Understand the building blocks of modern cryptographic protocols and learn the basics of cryptanalysis
Table of Content
Cryptography is the mathematical backbone of information security.
This lecture covers basic principles of cryptology and a closer look at the building blocks that provide confidentiality, authenticity, and more in modern cryptographic protocols, including:
- Authenticated Encryption, hashing, and symmetric primitives (AES-GCM, SHA-3, …)
- Asymmetric encryption and digital signatures (RSA, DH, DSA, ECC, …)
- Authentication and key-exchange protocols, including an introduction to advanced privacy-preserving protocols
For all these building blocks, we will have a look at the design ideas and goals behind the algorithm, its security properties in practice, and some potential cryptanalysis approaches such as differential cryptanalysis. We will cover the necessary mathematical and methodical background so that you can try your own hands in the exercises at breaking ciphers to gain a deeper understanding of their design.
This course is equivalent to the previous course “Applied Cryptography” (WS 2019/2020).
All lectures and exercises are conducted virtually this year. KU exams will also be virtual.
You can watch online contents live. For most contents, recordings will be available afterwards.
You will receive the relevant URLs by email, so please monitor your inbox.
As long as the TU Graz rules permit (traffic light green, yellow, orange), at least the first two final VO exams will remain written, conducted in small groups and according to the TU Graz guidelines for on-campus exams.
In case you are reluctant or unable to participate in an on-campus exam (e.g., risk group), contact firstname.lastname@example.org to arrange a virtual oral exam via WebEx.
In case of a red traffic light during the main exam time (early February 2021), these dates will be converted to virtual written exams.
You can find upcoming exam dates in TUGRAZonline. If no upcoming dates are listed, ask us!
Keep in touch on Discord.
|Date||Who||Lecture 15:00–17:00||Practicals 14:15–15:00|
|02.10.2020||ME||L1 – Introduction||–|
|09.10.2020||ME||L2 – Symm. Primitives 1 (Block Ciphers & Friends)||T1, py skeleton|
|16.10.2020||ME||L3 – Symm. Primitives 2 (Lightweight Crypto)||T2|
|23.10.2020||ME||L4 – Symm. Primitives 3 (Cryptanalysis)||T3|
|30.10.2020||ME||L5 – Symm. Modes 1 (Authentication)||T4|
|06.11.2020||ME||L6 – Symm. Modes 2 (Encryption)||T5|
|13.11.2020||ME||Quiz||KU Exam 1|
|20.11.2020||ME||L7 – Asymmetric Primitives 1 (Factoring, RSA)||T6|
|27.11.2020||ME||L8 – Asymmetric Primitives 2 (Discrete Log, ECC)||T7|
|04.12.2020||DK||L9 – Asymmetric Primitives 3 (PQC)||T8|
|11.12.2020||DK||LA – Protocols 1 (Authentication, Key Exchange)||T9|
|18.12.2020||DK||LB – Protocols 2||TA|
|08.01.2021||DK||LC – Protocols 3 (Advanced Protocols, Privacy)||TB|
|15.01.2021||DK||LD – Outro, New Challenges||TC|
|22.01.2021||DK||Quiz||KU Exam 2|
|29.01.2021||VO Exam Backup Slot||–|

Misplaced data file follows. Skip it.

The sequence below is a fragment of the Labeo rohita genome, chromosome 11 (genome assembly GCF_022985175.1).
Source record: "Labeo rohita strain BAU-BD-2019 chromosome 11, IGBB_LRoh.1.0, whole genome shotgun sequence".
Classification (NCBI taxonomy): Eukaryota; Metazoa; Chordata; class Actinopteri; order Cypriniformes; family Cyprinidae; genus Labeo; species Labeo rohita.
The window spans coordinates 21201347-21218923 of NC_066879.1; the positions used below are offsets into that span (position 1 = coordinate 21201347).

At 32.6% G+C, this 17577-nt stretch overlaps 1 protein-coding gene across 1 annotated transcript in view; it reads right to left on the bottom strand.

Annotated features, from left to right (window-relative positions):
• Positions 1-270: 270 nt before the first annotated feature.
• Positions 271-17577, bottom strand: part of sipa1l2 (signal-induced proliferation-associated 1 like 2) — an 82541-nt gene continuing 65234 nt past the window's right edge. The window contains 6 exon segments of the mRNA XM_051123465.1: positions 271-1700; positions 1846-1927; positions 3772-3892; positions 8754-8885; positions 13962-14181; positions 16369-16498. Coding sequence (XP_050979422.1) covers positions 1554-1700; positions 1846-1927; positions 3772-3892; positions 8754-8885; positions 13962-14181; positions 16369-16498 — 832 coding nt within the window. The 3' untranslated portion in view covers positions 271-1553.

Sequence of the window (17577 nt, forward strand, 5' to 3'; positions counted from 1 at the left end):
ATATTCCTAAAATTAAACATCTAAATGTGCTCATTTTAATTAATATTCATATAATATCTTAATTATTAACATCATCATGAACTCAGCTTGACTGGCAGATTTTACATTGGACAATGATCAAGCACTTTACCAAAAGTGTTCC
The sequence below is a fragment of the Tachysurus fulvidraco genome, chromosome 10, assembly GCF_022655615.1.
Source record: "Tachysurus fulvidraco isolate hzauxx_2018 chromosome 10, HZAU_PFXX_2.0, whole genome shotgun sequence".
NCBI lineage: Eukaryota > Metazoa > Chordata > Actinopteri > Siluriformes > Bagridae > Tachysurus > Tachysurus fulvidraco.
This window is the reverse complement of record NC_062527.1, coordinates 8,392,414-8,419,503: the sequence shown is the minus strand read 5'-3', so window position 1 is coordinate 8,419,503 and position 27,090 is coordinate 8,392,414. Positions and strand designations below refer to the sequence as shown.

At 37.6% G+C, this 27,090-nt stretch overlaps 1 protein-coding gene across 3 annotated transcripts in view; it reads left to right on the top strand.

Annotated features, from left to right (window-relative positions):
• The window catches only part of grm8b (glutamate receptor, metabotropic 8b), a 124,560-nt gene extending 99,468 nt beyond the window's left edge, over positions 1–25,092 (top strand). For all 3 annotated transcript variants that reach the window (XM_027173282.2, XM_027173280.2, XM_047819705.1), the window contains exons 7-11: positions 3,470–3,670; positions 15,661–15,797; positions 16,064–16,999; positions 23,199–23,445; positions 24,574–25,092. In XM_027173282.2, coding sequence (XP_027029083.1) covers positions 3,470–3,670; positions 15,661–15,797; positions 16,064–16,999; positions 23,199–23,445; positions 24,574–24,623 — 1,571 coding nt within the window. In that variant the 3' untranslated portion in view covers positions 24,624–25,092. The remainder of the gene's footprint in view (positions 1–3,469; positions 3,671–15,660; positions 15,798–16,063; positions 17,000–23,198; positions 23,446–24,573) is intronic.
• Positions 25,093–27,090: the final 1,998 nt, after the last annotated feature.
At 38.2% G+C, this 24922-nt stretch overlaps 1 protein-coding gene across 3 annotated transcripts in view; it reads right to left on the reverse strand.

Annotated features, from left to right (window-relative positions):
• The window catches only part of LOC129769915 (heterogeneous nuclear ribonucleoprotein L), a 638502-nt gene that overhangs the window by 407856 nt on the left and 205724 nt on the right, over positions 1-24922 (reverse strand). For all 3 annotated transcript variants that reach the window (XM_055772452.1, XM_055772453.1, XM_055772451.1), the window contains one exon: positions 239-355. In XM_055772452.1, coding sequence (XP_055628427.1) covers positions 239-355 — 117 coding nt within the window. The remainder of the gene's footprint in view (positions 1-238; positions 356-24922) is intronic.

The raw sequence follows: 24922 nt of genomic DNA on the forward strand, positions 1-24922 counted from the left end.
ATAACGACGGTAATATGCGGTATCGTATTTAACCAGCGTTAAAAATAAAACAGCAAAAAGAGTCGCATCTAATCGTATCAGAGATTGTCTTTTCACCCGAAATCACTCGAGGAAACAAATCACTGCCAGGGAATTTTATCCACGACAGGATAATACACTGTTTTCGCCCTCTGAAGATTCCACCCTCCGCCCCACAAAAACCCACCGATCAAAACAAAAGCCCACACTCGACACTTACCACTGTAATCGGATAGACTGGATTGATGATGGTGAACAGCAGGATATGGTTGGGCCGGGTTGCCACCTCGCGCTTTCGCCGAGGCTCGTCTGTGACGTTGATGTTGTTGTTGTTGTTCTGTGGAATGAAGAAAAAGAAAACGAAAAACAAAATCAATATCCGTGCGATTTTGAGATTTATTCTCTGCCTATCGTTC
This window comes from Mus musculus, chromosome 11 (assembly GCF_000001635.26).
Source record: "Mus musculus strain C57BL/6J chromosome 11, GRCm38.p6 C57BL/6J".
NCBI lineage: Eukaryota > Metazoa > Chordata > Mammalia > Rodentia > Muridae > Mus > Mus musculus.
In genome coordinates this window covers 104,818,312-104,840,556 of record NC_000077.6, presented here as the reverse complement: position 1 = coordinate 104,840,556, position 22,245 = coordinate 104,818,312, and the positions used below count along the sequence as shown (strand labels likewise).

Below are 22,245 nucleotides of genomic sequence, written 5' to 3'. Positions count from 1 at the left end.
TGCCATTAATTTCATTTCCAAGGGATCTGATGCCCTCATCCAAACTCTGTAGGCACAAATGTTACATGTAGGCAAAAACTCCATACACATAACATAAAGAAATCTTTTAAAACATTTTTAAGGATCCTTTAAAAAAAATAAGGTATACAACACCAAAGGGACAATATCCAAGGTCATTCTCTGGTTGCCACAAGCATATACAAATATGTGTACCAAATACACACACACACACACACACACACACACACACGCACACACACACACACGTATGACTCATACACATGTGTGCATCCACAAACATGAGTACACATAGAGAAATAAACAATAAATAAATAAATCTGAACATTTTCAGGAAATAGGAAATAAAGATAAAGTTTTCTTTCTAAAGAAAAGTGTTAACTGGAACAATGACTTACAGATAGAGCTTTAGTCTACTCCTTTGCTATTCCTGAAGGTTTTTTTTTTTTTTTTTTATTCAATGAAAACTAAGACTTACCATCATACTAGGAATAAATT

The lecture slides are reasonably self-contained, but often briefly phrased.
If you prefer full-text resources, you may find some of the following books interesting:
- Serious Cryptography, by J.-P. Aumasson
- Introduction to Cryptography with Coding Theory, by W. Trappe, L.C. Washington
Previous version of this course: WS 2019/2020
Lecture Exams (VO)
The VO exam is a written exam (for the first 2 dates each year, otherwise contact us for an oral exam any time). See above for COVID-19 plans.
We will ask 4 questions on different topics; you can find lists of example questions to test yourself on the last slide for each lecture.
Please find the exam dates and registration in TUGRAZonline.
Exercise Sheets (KU)
The exercises are an essential part of Cryptography. It is recommended to visit the KU and VO of Cryptography in the same semester.
In the exercises, you practice the new topics in weekly exercise classes. The tasks are handed out after each week’s lectures, and due for the exercises of the following week, where one student will be selected to present the solution for each of the tasks. Thus, presence is mandatory if you tick any tasks.
You need to solve 50% of all examples to complete the KU. Use the Student Tick System (STicS) to tick the tasks you solved before each class. If you solve more than the required 50%, we will reward you with bonus points that are added to your exam results – for details, please check the lecture slides.
Most of the exercises are pen-and-paper thinking exercises, but each sheet includes a bonus challenge that will require some programming.
Exercise Exams (KU)
The grades for the KU are based on two exams (and the required 50% tick rate), plus bonus tasks. The dates and place are announced on this website. All students that participate at least in the first exam will receive a grade (positive or negative). There will be a “second-chance” exam at the end of the term. For details on the conditions, check the slides of the introductory lecture or ask us.